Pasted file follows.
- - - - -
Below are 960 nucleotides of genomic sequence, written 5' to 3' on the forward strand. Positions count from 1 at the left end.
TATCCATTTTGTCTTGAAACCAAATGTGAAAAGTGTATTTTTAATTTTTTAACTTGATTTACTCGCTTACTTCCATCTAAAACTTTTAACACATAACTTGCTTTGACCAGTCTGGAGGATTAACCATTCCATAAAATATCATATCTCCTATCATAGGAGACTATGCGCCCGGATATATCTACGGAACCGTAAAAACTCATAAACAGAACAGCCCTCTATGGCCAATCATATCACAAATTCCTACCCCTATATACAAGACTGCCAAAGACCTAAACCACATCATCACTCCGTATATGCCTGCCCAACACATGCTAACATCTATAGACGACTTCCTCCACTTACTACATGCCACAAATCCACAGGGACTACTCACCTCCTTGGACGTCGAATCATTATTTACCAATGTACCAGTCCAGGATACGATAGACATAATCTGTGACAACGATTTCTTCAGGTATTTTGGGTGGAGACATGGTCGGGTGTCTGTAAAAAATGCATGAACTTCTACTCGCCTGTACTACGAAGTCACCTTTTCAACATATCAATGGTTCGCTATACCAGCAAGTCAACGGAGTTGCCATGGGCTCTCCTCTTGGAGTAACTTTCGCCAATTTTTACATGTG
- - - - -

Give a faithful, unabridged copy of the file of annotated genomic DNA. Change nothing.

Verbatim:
Below are 960 nucleotides of genomic sequence, written 5' to 3' on the forward strand. Positions count from 1 at the left end.
TATCCATTTTGTCTTGAAACCAAATGTGAAAAGTGTATTTTTAATTTTTTAACTTGATTTACTCGCTTACTTCCATCTAAAACTTTTAACACATAACTTGCTTTGACCAGTCTGGAGGATTAACCATTCCATAAAATATCATATCTCCTATCATAGGAGACTATGCGCCCGGATATATCTACGGAACCGTAAAAACTCATAAACAGAACAGCCCTCTATGGCCAATCATATCACAAATTCCTACCCCTATATACAAGACTGCCAAAGACCTAAACCACATCATCACTCCGTATATGCCTGCCCAACACATGCTAACATCTATAGACGACTTCCTCCACTTACTACATGCCACAAATCCACAGGGACTACTCACCTCCTTGGACGTCGAATCATTATTTACCAATGTACCAGTCCAGGATACGATAGACATAATCTGTGACAACGATTTCTTCAGGTATTTTGGGTGGAGACATGGTCGGGTGTCTGTAAAAAATGCATGAACTTCTACTCGCCTGTACTACGAAGTCACCTTTTCAACATATCAATGGTTCGCTATACCAGCAAGTCAACGGAGTTGCCATGGGCTCTCCTCTTGGAGTAACTTTCGCCAATTTTTACATGTG